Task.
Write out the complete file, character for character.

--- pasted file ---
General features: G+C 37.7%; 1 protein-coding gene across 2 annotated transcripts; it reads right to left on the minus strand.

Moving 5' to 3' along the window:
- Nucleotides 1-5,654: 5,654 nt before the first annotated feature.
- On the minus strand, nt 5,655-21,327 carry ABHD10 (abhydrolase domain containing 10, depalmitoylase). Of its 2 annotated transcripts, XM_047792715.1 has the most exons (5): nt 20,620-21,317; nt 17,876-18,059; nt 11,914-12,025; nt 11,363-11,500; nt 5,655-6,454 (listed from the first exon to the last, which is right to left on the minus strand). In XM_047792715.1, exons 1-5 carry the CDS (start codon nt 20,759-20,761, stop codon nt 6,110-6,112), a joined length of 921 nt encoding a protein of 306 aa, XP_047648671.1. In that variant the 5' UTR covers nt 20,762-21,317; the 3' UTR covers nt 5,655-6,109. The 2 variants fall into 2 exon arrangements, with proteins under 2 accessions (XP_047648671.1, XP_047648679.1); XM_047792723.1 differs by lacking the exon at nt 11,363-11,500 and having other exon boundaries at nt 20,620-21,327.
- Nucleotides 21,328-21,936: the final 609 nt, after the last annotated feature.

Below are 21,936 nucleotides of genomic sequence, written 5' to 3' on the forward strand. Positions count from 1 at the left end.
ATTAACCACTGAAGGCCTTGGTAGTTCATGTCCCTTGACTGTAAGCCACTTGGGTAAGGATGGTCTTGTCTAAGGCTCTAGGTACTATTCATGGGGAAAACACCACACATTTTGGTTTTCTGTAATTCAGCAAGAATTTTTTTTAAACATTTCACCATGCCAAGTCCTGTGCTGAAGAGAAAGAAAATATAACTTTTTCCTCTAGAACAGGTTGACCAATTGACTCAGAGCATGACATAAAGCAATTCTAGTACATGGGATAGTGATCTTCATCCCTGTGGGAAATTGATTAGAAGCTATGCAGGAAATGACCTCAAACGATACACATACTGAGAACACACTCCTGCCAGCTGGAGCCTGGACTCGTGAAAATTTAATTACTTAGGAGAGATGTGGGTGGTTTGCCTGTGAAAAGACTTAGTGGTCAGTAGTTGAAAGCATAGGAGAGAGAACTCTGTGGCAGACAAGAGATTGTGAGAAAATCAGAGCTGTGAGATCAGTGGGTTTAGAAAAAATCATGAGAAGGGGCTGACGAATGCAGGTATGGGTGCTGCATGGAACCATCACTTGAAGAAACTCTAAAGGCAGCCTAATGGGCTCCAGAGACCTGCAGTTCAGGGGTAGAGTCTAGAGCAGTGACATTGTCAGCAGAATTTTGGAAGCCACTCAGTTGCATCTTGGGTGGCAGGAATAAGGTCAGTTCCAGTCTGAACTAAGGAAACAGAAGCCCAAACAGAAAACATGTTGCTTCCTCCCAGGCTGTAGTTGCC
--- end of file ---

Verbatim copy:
General features: G+C 37.7%; 1 protein-coding gene across 2 annotated transcripts; it reads right to left on the minus strand.

Moving 5' to 3' along the window:
- Nucleotides 1-5,654: 5,654 nt before the first annotated feature.
- On the minus strand, nt 5,655-21,327 carry ABHD10 (abhydrolase domain containing 10, depalmitoylase). Of its 2 annotated transcripts, XM_047792715.1 has the most exons (5): nt 20,620-21,317; nt 17,876-18,059; nt 11,914-12,025; nt 11,363-11,500; nt 5,655-6,454 (listed from the first exon to the last, which is right to left on the minus strand). In XM_047792715.1, exons 1-5 carry the CDS (start codon nt 20,759-20,761, stop codon nt 6,110-6,112), a joined length of 921 nt encoding a protein of 306 aa, XP_047648671.1. In that variant the 5' UTR covers nt 20,762-21,317; the 3' UTR covers nt 5,655-6,109. The 2 variants fall into 2 exon arrangements, with proteins under 2 accessions (XP_047648671.1, XP_047648679.1); XM_047792723.1 differs by lacking the exon at nt 11,363-11,500 and having other exon boundaries at nt 20,620-21,327.
- Nucleotides 21,328-21,936: the final 609 nt, after the last annotated feature.

Below are 21,936 nucleotides of genomic sequence, written 5' to 3' on the forward strand. Positions count from 1 at the left end.
ATTAACCACTGAAGGCCTTGGTAGTTCATGTCCCTTGACTGTAAGCCACTTGGGTAAGGATGGTCTTGTCTAAGGCTCTAGGTACTATTCATGGGGAAAACACCACACATTTTGGTTTTCTGTAATTCAGCAAGAATTTTTTTTAAACATTTCACCATGCCAAGTCCTGTGCTGAAGAGAAAGAAAATATAACTTTTTCCTCTAGAACAGGTTGACCAATTGACTCAGAGCATGACATAAAGCAATTCTAGTACATGGGATAGTGATCTTCATCCCTGTGGGAAATTGATTAGAAGCTATGCAGGAAATGACCTCAAACGATACACATACTGAGAACACACTCCTGCCAGCTGGAGCCTGGACTCGTGAAAATTTAATTACTTAGGAGAGATGTGGGTGGTTTGCCTGTGAAAAGACTTAGTGGTCAGTAGTTGAAAGCATAGGAGAGAGAACTCTGTGGCAGACAAGAGATTGTGAGAAAATCAGAGCTGTGAGATCAGTGGGTTTAGAAAAAATCATGAGAAGGGGCTGACGAATGCAGGTATGGGTGCTGCATGGAACCATCACTTGAAGAAACTCTAAAGGCAGCCTAATGGGCTCCAGAGACCTGCAGTTCAGGGGTAGAGTCTAGAGCAGTGACATTGTCAGCAGAATTTTGGAAGCCACTCAGTTGCATCTTGGGTGGCAGGAATAAGGTCAGTTCCAGTCTGAACTAAGGAAACAGAAGCCCAAACAGAAAACATGTTGCTTCCTCCCAGGCTGTAGTTGCC